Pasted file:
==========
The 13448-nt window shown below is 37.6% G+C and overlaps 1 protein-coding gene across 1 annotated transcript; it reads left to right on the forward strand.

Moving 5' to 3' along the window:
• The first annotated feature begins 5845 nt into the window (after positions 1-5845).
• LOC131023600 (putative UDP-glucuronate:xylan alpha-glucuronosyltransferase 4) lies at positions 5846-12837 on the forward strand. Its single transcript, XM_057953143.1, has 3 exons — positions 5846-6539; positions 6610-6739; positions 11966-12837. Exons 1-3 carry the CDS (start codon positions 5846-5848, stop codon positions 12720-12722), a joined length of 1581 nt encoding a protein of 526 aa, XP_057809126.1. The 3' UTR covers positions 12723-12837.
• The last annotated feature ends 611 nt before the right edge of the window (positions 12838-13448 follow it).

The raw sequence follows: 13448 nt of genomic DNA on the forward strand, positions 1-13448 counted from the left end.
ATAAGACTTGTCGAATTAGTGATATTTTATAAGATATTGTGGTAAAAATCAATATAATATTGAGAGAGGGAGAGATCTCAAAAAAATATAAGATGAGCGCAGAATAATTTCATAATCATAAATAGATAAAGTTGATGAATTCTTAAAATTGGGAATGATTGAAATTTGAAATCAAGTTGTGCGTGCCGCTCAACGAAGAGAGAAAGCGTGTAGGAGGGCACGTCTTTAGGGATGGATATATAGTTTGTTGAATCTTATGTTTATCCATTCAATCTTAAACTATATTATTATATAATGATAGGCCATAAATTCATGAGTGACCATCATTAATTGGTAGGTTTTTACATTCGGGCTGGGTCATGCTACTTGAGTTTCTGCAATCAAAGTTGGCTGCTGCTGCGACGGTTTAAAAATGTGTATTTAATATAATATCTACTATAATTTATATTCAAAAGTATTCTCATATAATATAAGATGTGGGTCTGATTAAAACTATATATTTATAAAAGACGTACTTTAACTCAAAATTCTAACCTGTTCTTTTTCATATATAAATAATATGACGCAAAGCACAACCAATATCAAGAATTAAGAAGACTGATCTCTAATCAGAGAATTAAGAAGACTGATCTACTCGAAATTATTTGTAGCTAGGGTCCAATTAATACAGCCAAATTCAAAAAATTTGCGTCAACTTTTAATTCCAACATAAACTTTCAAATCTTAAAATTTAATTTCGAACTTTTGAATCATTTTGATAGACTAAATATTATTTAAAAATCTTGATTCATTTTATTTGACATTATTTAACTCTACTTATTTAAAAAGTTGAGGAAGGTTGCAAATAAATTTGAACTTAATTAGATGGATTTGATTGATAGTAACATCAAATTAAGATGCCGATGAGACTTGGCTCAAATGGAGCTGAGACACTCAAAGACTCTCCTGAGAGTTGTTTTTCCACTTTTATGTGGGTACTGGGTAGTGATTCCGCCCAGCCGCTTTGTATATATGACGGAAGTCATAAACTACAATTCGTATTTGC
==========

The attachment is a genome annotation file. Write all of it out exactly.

The 13448-nt window shown below is 37.6% G+C and overlaps 1 protein-coding gene across 1 annotated transcript; it reads left to right on the forward strand.

Moving 5' to 3' along the window:
• The first annotated feature begins 5845 nt into the window (after positions 1-5845).
• LOC131023600 (putative UDP-glucuronate:xylan alpha-glucuronosyltransferase 4) lies at positions 5846-12837 on the forward strand. Its single transcript, XM_057953143.1, has 3 exons — positions 5846-6539; positions 6610-6739; positions 11966-12837. Exons 1-3 carry the CDS (start codon positions 5846-5848, stop codon positions 12720-12722), a joined length of 1581 nt encoding a protein of 526 aa, XP_057809126.1. The 3' UTR covers positions 12723-12837.
• The last annotated feature ends 611 nt before the right edge of the window (positions 12838-13448 follow it).

The raw sequence follows: 13448 nt of genomic DNA on the forward strand, positions 1-13448 counted from the left end.
ATAAGACTTGTCGAATTAGTGATATTTTATAAGATATTGTGGTAAAAATCAATATAATATTGAGAGAGGGAGAGATCTCAAAAAAATATAAGATGAGCGCAGAATAATTTCATAATCATAAATAGATAAAGTTGATGAATTCTTAAAATTGGGAATGATTGAAATTTGAAATCAAGTTGTGCGTGCCGCTCAACGAAGAGAGAAAGCGTGTAGGAGGGCACGTCTTTAGGGATGGATATATAGTTTGTTGAATCTTATGTTTATCCATTCAATCTTAAACTATATTATTATATAATGATAGGCCATAAATTCATGAGTGACCATCATTAATTGGTAGGTTTTTACATTCGGGCTGGGTCATGCTACTTGAGTTTCTGCAATCAAAGTTGGCTGCTGCTGCGACGGTTTAAAAATGTGTATTTAATATAATATCTACTATAATTTATATTCAAAAGTATTCTCATATAATATAAGATGTGGGTCTGATTAAAACTATATATTTATAAAAGACGTACTTTAACTCAAAATTCTAACCTGTTCTTTTTCATATATAAATAATATGACGCAAAGCACAACCAATATCAAGAATTAAGAAGACTGATCTCTAATCAGAGAATTAAGAAGACTGATCTACTCGAAATTATTTGTAGCTAGGGTCCAATTAATACAGCCAAATTCAAAAAATTTGCGTCAACTTTTAATTCCAACATAAACTTTCAAATCTTAAAATTTAATTTCGAACTTTTGAATCATTTTGATAGACTAAATATTATTTAAAAATCTTGATTCATTTTATTTGACATTATTTAACTCTACTTATTTAAAAAGTTGAGGAAGGTTGCAAATAAATTTGAACTTAATTAGATGGATTTGATTGATAGTAACATCAAATTAAGATGCCGATGAGACTTGGCTCAAATGGAGCTGAGACACTCAAAGACTCTCCTGAGAGTTGTTTTTCCACTTTTATGTGGGTACTGGGTAGTGATTCCGCCCAGCCGCTTTGTATATATGACGGAAGTCATAAACTACAATTCGTATTTGC